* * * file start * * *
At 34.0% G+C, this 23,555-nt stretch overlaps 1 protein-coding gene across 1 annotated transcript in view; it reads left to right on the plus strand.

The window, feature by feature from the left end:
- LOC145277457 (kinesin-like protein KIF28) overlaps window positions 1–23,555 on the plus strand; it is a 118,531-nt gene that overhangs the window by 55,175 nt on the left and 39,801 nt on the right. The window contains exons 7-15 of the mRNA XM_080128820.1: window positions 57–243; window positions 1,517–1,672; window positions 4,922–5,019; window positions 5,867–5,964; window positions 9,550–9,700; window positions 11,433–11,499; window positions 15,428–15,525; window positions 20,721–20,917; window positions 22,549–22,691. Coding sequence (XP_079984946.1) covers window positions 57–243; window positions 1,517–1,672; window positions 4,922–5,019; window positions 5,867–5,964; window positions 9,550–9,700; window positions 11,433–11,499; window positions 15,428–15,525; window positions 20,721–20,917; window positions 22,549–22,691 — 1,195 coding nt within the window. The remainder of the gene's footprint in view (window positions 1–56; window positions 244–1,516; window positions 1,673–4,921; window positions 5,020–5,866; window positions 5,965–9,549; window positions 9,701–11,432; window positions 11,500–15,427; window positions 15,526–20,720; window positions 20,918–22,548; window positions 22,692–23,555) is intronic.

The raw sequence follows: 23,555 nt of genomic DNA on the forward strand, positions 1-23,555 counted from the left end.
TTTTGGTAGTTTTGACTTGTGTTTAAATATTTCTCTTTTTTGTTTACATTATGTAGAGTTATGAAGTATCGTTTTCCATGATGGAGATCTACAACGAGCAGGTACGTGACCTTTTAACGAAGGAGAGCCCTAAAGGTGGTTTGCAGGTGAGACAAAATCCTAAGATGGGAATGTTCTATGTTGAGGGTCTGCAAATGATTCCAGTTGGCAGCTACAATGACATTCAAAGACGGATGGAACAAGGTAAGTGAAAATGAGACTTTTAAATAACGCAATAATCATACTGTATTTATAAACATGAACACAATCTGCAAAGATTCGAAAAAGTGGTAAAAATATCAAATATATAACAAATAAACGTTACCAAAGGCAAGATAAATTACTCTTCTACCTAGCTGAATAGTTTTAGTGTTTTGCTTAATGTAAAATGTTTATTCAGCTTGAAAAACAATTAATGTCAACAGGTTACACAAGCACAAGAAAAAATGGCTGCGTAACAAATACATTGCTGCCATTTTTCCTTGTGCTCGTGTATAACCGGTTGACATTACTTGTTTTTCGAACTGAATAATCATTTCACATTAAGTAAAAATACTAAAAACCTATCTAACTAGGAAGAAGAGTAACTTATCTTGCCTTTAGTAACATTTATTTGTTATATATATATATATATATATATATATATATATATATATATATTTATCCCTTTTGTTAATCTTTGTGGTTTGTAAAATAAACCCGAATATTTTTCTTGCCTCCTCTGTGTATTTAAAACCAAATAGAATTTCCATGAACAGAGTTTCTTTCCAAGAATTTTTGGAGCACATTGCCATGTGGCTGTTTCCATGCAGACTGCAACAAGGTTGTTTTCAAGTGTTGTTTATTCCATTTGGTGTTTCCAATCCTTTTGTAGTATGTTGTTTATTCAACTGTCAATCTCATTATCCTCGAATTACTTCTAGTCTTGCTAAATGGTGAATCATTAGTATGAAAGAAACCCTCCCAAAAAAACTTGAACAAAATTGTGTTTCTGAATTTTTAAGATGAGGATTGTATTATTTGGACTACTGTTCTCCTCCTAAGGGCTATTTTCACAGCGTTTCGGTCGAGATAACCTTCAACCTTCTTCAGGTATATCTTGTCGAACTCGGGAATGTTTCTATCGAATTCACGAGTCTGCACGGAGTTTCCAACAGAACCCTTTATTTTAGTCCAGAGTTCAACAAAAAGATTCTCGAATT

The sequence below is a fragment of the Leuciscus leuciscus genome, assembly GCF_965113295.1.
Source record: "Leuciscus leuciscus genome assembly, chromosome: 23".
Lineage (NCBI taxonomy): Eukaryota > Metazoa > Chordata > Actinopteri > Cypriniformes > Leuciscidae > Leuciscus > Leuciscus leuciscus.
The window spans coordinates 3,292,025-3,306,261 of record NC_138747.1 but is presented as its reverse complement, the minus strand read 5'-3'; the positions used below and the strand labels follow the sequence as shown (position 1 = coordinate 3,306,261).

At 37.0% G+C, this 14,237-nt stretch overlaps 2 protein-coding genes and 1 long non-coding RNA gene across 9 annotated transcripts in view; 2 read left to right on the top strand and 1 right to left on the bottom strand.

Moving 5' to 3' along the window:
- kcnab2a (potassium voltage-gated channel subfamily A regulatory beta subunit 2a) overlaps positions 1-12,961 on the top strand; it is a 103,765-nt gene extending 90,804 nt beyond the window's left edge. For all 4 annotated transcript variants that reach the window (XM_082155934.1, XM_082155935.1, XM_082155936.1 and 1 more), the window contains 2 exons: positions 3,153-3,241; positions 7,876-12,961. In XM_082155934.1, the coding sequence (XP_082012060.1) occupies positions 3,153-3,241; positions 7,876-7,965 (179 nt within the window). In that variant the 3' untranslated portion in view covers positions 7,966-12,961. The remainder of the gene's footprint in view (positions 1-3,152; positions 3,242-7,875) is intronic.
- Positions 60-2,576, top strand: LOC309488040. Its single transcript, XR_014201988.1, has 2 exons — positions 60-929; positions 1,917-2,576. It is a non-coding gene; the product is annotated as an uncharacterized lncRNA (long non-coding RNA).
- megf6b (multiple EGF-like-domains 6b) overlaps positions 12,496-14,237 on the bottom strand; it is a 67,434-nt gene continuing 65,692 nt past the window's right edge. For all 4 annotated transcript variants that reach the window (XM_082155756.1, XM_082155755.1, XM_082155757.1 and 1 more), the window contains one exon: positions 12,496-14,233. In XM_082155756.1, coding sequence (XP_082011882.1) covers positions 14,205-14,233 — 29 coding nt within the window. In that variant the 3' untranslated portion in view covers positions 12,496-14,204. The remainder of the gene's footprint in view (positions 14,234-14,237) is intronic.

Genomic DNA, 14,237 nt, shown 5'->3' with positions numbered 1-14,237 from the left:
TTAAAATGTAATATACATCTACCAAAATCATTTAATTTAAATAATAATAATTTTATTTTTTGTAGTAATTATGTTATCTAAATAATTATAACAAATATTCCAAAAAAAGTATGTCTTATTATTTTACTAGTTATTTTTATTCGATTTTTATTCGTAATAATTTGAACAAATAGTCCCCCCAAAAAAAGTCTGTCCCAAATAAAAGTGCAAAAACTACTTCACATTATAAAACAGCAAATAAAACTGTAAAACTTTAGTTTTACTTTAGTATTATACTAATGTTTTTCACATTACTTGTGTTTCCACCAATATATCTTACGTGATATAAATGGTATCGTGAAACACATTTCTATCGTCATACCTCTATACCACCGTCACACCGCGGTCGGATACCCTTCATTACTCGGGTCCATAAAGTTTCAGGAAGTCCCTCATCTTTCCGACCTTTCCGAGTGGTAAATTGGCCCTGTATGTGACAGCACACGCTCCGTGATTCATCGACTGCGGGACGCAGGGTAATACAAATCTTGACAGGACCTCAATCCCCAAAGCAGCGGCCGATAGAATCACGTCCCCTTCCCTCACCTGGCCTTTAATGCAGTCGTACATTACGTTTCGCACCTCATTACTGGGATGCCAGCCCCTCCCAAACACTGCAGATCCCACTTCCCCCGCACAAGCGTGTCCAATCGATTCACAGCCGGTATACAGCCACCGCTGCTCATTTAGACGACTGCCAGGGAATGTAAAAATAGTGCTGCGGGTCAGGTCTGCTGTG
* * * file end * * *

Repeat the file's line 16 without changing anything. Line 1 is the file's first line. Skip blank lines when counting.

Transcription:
TTAAAATGTAATATACATCTACCAAAATCATTTAATTTAAATAATAATAATTTTATTTTTTGTAGTAATTATGTTATCTAAATAATTATAACAAATATTCCAAAAAAAGTATGTCTTATTATTTTACTAGTTATTTTTATTCGATTTTTATTCGTAATAATTTGAACAAATAGTCCCCCCAAAAAAAGTCTGTCCCAAATAAAAGTGCAAAAACTACTTCACATTATAAAACAGCAAATAAAACTGTAAAACTTTAGTTTTACTTTAGTATTATACTAATGTTTTTCACATTACTTGTGTTTCCACCAATATATCTTACGTGATATAAATGGTATCGTGAAACACATTTCTATCGTCATACCTCTATACCACCGTCACACCGCGGTCGGATACCCTTCATTACTCGGGTCCATAAAGTTTCAGGAAGTCCCTCATCTTTCCGACCTTTCCGAGTGGTAAATTGGCCCTGTATGTGACAGCACACGCTCCGTGATTCATCGACTGCGGGACGCAGGGTAATACAAATCTTGACAGGACCTCAATCCCCAAAGCAGCGGCCGATAGAATCACGTCCCCTTCCCTCACCTGGCCTTTAATGCAGTCGTACATTACGTTTCGCACCTCATTACTGGGATGCCAGCCCCTCCCAAACACTGCAGATCCCACTTCCCCCGCACAAGCGTGTCCAATCGATTCACAGCCGGTATACAGCCACCGCTGCTCATTTAGACGACTGCCAGGGAATGTAAAAATAGTGCTGCGGGTCAGGTCTGCTGTG